Pressure grows on Germany to act on Ukraine’s plea for arms: Isolated Chancellor Olaf Scholz is attacked from within his country and abroad over ‘dithering’ in face of Putin’s aggression
- Olaf Scholz said Germany was coordinating more weapons deliveries to Ukraine
- But head of parliament’s defence committee said country is ‘still lagging behind’
- Members of junior partners in his three-way coalition accused him of dithering
- It came as US, UK and Canada leaders pledged to send more artillery weaponry
Chancellor Olaf Scholz is facing growing frustration from within his country as well as abroad over what critics say is his lack of leadership on Ukraine.
Germany has practically maxed-out the weapons it can deliver from its own stocks and is instead working with its armaments industry and other nations to send more to support the country militarily, Scholz said on Tuesday.
Speaking after a call with Western allies, including US President Joe Biden, Scholz said they were coordinating more weapons deliveries to Ukraine to ensure it could fend off Russia’s invasion.
Asked however if Germany would send Leopard tanks, he said the Western allies agreed it made sense to send Ukraine arms it could immediately deploy.
Marie-Agnes Strack-Zimmermann, the head of parliament’s defence committee and a member of the Free Democratic Party (FDP), criticised Scholz for not delivering more concrete details.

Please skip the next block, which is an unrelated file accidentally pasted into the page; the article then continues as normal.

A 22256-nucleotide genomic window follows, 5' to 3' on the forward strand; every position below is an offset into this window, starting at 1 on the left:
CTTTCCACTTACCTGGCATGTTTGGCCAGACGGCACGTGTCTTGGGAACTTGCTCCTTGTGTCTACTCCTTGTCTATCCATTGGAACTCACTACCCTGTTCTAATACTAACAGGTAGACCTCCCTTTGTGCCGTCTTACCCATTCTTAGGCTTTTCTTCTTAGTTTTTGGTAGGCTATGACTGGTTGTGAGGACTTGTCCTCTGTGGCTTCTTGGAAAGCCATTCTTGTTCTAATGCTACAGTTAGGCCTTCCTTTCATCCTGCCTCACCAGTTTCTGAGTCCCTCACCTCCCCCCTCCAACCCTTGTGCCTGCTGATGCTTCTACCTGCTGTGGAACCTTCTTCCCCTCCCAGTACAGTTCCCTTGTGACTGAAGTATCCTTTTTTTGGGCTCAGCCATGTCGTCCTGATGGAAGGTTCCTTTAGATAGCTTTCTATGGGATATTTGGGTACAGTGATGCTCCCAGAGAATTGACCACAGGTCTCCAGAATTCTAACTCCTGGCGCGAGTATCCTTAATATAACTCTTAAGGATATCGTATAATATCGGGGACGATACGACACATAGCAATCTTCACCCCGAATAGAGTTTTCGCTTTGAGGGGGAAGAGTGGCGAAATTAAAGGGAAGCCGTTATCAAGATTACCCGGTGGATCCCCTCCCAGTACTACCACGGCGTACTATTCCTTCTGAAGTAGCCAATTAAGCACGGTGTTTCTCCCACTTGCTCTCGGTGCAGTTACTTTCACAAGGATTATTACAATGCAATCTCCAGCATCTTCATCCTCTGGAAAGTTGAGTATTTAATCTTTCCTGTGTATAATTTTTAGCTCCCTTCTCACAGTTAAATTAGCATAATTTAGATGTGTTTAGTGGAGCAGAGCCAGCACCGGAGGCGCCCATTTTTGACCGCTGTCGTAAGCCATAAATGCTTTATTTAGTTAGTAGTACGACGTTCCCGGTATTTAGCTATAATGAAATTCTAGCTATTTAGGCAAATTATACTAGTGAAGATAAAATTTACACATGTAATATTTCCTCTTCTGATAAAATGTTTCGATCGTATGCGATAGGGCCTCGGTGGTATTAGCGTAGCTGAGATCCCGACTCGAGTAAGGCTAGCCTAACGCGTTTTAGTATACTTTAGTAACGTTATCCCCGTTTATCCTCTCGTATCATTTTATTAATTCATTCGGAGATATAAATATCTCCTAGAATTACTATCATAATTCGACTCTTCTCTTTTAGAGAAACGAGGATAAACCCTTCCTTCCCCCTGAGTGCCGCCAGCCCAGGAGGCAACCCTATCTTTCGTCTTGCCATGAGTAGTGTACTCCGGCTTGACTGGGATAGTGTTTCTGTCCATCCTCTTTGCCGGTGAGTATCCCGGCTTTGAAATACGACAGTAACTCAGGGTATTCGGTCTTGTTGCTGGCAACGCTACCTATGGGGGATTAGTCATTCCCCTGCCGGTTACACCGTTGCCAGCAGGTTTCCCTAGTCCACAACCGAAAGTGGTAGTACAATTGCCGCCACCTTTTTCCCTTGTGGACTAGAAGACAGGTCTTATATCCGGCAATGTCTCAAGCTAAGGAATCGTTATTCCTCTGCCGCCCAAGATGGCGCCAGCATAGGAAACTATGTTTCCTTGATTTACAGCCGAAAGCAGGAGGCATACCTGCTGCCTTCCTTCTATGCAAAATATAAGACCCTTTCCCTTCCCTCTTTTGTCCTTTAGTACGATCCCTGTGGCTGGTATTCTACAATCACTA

‘We are still lagging behind’ on weapons deliveries, she wrote on Twitter.
And even members of the junior partners in his three-way coalition are openly accusing him of dithering on Ukrainian pleas to send it more heavy weapons.
It came as the leaders of the United States, Britain and Canada pledged on Tuesday to send more artillery weaponry to Ukraine in the face of an all-out Russian assault on that country’s East.
Biden, Boris Johnson and Justin Trudeau acted after they and other allied leaders took part in a video call as the Russian invasion reached a new phase.
Chancellor Olaf Scholz (pictured on Tuesday) is facing growing frustration from within his country as well as abroad over what critics say is his lack of leadership on Ukraine
It came as the leaders of the United States, Britain and Canada pledged on Tuesday to send more artillery weaponry to Ukraine in the face of an all-out Russian assault on that country’s East. Pictured: Boris Johnson and Volodymyr Zelensky in Kyiv, Ukraine, on April 9
Berlin was liaising between German military equipment makers and Ukraine to deliver the country weapons like anti-tank and air defence weapons.
‘We will provide the necessary money for the purchase,’ said Scholz.
Scholz must balance pressure from the Greens and Free Democrats to step up arms supplies to Ukraine with some reticence among elements of his Social Democrats (SPD), which long advocated Western rapprochement with Russia prior to the war in Ukraine.
In a poll by Forsa published on Tuesday by broadcasters RTL and NTV, some 52 per cent were unsatisfied with Scholz’s work compared to just 31 per cent and 34 per cent for Foreign Minister Annalena Baerbock and Economy Minister Robert Habeck, both from the Greens.